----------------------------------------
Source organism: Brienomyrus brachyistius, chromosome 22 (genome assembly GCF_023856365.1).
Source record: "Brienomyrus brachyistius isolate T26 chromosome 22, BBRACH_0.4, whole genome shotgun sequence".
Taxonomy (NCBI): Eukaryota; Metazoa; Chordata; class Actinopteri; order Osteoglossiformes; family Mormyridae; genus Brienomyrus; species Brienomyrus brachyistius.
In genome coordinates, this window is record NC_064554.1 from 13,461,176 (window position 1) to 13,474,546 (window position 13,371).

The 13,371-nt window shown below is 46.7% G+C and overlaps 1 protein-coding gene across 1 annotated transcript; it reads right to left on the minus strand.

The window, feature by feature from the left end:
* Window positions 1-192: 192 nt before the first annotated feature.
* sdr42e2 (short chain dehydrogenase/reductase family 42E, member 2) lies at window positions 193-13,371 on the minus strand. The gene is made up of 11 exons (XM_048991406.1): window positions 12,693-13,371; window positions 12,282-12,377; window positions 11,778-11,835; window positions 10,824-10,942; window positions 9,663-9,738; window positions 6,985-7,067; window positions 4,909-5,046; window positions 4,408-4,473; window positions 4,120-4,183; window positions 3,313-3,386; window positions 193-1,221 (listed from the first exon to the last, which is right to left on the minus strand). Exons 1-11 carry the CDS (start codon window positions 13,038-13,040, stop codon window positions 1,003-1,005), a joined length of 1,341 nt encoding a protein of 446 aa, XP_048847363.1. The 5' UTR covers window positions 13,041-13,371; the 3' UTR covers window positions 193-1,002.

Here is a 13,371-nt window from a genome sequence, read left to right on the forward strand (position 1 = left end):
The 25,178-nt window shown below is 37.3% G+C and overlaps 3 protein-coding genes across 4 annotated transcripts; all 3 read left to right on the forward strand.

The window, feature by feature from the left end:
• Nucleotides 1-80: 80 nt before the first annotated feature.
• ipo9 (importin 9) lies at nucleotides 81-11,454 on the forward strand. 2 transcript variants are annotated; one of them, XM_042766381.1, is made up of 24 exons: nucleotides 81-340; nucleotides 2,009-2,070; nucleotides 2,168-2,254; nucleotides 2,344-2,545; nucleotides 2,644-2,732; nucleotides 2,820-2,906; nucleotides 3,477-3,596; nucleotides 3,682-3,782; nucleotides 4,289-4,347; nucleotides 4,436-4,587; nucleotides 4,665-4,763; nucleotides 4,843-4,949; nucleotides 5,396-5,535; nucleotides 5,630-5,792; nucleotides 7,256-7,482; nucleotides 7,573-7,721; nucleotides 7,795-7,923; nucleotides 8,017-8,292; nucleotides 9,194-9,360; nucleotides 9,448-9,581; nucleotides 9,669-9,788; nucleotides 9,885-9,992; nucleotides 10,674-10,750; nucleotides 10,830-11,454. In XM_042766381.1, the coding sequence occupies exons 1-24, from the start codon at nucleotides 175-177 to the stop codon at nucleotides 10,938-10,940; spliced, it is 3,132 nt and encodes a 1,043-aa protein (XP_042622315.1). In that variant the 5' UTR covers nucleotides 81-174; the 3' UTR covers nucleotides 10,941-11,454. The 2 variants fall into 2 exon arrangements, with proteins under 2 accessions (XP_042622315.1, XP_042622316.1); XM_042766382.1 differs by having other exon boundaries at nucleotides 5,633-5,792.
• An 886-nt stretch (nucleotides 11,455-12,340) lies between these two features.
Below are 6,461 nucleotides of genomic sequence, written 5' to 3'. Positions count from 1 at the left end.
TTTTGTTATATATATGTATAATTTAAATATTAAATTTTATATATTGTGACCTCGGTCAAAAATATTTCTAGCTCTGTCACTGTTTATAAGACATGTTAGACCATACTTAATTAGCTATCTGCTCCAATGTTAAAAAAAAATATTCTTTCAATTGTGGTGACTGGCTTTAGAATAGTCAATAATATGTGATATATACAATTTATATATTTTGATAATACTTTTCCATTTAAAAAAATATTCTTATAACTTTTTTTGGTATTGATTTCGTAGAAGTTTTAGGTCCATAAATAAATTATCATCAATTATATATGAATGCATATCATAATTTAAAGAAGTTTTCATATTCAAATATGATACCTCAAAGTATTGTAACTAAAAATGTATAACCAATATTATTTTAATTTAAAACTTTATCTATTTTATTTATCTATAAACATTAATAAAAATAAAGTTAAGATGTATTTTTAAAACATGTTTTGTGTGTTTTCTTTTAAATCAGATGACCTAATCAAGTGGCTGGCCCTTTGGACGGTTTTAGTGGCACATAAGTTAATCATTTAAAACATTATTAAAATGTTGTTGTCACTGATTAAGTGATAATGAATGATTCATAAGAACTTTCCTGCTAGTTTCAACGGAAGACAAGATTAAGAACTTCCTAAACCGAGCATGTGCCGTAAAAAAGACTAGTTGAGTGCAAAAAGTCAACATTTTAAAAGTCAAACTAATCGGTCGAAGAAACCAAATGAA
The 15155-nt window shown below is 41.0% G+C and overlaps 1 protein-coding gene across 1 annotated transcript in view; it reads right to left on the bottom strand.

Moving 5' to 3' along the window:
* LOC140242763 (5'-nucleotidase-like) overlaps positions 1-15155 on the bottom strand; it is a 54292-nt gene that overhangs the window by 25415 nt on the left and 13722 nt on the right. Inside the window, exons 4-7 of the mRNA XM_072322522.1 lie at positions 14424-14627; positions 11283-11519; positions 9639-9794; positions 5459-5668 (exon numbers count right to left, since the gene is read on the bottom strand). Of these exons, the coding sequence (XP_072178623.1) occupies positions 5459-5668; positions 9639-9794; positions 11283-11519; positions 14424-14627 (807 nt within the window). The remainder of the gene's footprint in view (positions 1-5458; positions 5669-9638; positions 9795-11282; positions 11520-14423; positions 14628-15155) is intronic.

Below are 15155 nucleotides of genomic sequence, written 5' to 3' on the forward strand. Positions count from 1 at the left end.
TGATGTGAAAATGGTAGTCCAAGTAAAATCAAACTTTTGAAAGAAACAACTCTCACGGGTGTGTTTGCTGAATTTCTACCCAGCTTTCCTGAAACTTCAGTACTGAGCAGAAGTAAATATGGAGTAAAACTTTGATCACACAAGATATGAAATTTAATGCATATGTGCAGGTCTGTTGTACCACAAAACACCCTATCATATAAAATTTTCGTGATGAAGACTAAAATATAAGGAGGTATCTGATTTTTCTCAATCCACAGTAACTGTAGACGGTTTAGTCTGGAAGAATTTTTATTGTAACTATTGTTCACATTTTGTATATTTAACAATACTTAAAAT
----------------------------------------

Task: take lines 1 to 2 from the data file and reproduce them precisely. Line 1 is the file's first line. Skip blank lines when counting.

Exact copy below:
Source organism: Brienomyrus brachyistius, chromosome 22 (genome assembly GCF_023856365.1).
Source record: "Brienomyrus brachyistius isolate T26 chromosome 22, BBRACH_0.4, whole genome shotgun sequence".